Picnic Magazine #4 —

The fourth issue of Picnic is devoted to Israeli art. Given the magazine’s format, it’s fairly difficult to determine what one is looking at most of the time. Is it the actual work of the artists included? Is it some form of documentation? Or is it even some kind of cut-up collage conflating the works into the magazine object itself? The fact that the only indication (in English at least) of which artist relates to which image is a kind of numeric listing at the back (front?) of the title that gives only the individual’s name and no further clues does little to clarify any of this.
The fact that one might know that Anat Ben-David operates on the intersections of pop music and performance art and that, hence, we are probably looking at a documentation of a performance is pure coincidence. As is recognising the image that is linked to the artist Tai Shani is effectively a still from one of her works that combine live performance with film. Perhaps it doesn’t even matter…
Picnic continues will its entirely visual approach. This particular vision of how to use the magazine format is going to naturally attract its fans, particularly those on the arty fringes who prefer their magazine-like objects impressionistic, enigmatic and without explication. Or, indeed, those for whom the Israeli art scene is already familiar territory. But for readers who are interested in art –and who might like to know more about the Israeli art scene in particular- this is not the usual approach. Don’t expect anything in the way of comprehensive, factual or contextual material. It’s imagery all the way.

    Picnic Magazine #4 –
    January 2010 206 Pages 0 Minutes of audio 0 Minutes of video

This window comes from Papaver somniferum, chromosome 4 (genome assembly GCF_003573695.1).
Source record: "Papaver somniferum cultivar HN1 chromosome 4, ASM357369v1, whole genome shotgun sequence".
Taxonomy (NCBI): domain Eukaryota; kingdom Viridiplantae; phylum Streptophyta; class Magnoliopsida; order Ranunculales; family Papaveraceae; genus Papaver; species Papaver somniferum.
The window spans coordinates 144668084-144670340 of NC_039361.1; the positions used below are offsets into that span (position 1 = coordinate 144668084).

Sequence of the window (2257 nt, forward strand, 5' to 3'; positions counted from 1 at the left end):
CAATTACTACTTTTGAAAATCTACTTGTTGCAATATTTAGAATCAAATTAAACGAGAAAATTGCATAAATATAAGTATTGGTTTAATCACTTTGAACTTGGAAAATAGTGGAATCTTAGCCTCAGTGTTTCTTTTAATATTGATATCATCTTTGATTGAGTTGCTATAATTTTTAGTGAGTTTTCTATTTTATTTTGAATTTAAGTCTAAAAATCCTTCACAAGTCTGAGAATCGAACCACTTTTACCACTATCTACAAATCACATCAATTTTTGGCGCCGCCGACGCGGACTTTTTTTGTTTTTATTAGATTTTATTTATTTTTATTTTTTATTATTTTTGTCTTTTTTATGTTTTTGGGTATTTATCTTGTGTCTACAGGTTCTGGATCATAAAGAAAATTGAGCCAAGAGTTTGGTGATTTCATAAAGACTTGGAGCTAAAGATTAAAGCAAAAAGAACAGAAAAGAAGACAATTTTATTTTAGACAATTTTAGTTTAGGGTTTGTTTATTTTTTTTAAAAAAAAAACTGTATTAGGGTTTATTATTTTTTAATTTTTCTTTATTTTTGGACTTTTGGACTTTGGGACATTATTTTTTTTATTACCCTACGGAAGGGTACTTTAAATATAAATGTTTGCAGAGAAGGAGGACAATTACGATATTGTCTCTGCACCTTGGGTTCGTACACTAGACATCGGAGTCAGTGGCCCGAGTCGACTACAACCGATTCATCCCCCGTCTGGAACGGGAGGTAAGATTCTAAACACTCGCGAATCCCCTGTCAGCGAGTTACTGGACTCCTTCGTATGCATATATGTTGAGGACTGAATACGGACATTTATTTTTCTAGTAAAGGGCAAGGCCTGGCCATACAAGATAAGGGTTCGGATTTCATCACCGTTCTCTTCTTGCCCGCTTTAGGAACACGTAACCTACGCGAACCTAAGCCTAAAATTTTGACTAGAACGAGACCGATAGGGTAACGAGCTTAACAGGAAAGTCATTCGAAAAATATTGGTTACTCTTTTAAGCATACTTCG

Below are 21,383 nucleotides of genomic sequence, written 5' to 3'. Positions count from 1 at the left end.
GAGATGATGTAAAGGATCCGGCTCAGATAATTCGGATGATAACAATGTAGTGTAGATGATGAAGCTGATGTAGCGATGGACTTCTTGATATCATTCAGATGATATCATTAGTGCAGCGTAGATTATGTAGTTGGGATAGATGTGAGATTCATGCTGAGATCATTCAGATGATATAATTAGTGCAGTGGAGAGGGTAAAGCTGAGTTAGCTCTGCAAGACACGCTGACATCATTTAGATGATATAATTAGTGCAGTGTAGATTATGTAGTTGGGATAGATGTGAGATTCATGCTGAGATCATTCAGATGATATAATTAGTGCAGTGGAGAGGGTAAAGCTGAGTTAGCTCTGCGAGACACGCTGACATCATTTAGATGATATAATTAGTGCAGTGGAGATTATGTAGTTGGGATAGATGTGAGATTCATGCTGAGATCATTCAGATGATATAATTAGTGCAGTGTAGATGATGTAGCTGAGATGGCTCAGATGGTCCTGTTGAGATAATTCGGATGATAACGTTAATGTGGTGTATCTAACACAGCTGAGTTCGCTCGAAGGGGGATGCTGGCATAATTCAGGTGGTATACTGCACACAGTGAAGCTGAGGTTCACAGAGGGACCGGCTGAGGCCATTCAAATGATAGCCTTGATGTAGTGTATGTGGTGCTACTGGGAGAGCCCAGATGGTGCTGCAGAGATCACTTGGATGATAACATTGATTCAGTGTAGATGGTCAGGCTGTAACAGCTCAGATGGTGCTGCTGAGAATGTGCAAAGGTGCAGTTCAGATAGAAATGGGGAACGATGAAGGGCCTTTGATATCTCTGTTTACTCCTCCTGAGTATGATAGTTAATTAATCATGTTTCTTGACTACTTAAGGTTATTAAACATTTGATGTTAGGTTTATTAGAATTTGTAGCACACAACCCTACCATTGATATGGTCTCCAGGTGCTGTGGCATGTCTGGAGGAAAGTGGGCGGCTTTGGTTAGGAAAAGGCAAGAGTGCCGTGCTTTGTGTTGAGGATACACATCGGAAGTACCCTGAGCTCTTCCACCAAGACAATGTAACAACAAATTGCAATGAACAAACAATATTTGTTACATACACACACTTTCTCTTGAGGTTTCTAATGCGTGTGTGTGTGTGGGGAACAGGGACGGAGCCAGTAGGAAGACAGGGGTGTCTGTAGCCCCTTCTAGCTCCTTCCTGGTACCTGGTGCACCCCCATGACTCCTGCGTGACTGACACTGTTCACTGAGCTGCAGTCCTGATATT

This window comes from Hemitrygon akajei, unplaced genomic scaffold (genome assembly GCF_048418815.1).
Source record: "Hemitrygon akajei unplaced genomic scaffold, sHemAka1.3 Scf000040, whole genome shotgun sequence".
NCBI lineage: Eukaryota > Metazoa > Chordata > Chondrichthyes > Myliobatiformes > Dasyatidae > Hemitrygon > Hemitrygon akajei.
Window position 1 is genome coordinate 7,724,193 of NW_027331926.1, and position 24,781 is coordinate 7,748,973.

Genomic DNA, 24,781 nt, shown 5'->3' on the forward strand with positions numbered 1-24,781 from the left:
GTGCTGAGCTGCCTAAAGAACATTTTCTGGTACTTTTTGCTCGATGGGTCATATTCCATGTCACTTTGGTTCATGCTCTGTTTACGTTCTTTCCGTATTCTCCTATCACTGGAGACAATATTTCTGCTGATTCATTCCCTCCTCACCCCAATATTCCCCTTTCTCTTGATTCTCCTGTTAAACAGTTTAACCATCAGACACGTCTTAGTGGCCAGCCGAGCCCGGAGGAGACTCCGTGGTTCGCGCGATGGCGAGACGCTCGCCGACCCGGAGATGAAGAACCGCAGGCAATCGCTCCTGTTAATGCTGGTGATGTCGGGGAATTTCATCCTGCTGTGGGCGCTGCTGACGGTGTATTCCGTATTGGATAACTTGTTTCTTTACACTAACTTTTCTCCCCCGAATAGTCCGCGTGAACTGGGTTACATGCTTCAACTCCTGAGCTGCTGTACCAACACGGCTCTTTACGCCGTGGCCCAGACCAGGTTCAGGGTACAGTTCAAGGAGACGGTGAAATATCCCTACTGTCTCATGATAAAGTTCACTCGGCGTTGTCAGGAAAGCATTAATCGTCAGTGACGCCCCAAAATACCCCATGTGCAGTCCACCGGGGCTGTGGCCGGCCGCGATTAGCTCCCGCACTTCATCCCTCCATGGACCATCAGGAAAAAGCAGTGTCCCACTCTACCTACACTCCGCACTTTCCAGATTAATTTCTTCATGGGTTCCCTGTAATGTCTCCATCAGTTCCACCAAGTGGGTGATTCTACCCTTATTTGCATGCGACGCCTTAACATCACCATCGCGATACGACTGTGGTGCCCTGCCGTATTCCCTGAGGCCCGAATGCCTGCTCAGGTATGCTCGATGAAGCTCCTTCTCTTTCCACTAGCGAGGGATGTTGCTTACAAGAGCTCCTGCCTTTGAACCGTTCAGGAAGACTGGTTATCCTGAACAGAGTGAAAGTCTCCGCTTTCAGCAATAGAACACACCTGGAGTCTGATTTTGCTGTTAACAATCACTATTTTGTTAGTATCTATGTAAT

In This Issue –
    Alber Elbaz/Lanvin Dani Gal Ami Shavit Adam Rabinowitz Ben Lam Yael Sloma Pil and Galia Kollectiv David Lieske Yaron Lapid Yael Davids Amit Berlowitz Omer Krieger Meir Kordevani Tal Stern Eitan Ben Moshe Tai Shani Dan Reisinger Noa Giniger Itzhak Danziger Ilia Shalamaev Anat Ben David
    Editors and Designers –
    Adi Englman, Meir Kordevani, Toony Navok
    Picnic Magazine - Picnic Magazine #4  Picnic Magazine - Picnic Magazine #4  Picnic Magazine - Picnic Magazine #4  Picnic Magazine - Picnic Magazine #4  Picnic Magazine - Picnic Magazine #4  Picnic Magazine #4  Picnic Magazine - Picnic Magazine #4

Our Take —

Picnic is an Israeli magazine published in English and Hebrew (though this might be irrelevant since it is almost entirely image-based) that covers more or less anything that takes its fancy from art and fashion to popular culture. Describing itself as “a visual guide to your new reality”, it is fundamentally a collated collection of images printed in a chunky glossy format; imagery turned into collectible object. This inevitably raises the question of just exactly how much of a guide it can be and, indeed, to whose reality it refers. With the feeling of an art catalogue (without any essays or curators’ texts), exactly what one feels about Picnic is largely going to depend on how much one responds to the images, their content and whether one comes to the conclusion that there is, in fact, any discernible curatorial practice (editorial practice seems somehow inappropriate) at work in how it is assembled.
Ultimately, this is a title that will sink or swim on the subjective response of its audience and whether they connect with its tenets. The amorphous body of theory that might loosely called Postmodernism left popular culture with the idea of the death of the author and the birth of the reader. So, if it’s all about the death of the author, how exactly does one author a cavalcade of imagery? One guesses that only you, dear reader, will decide.

Categories –
Photography Fashion Design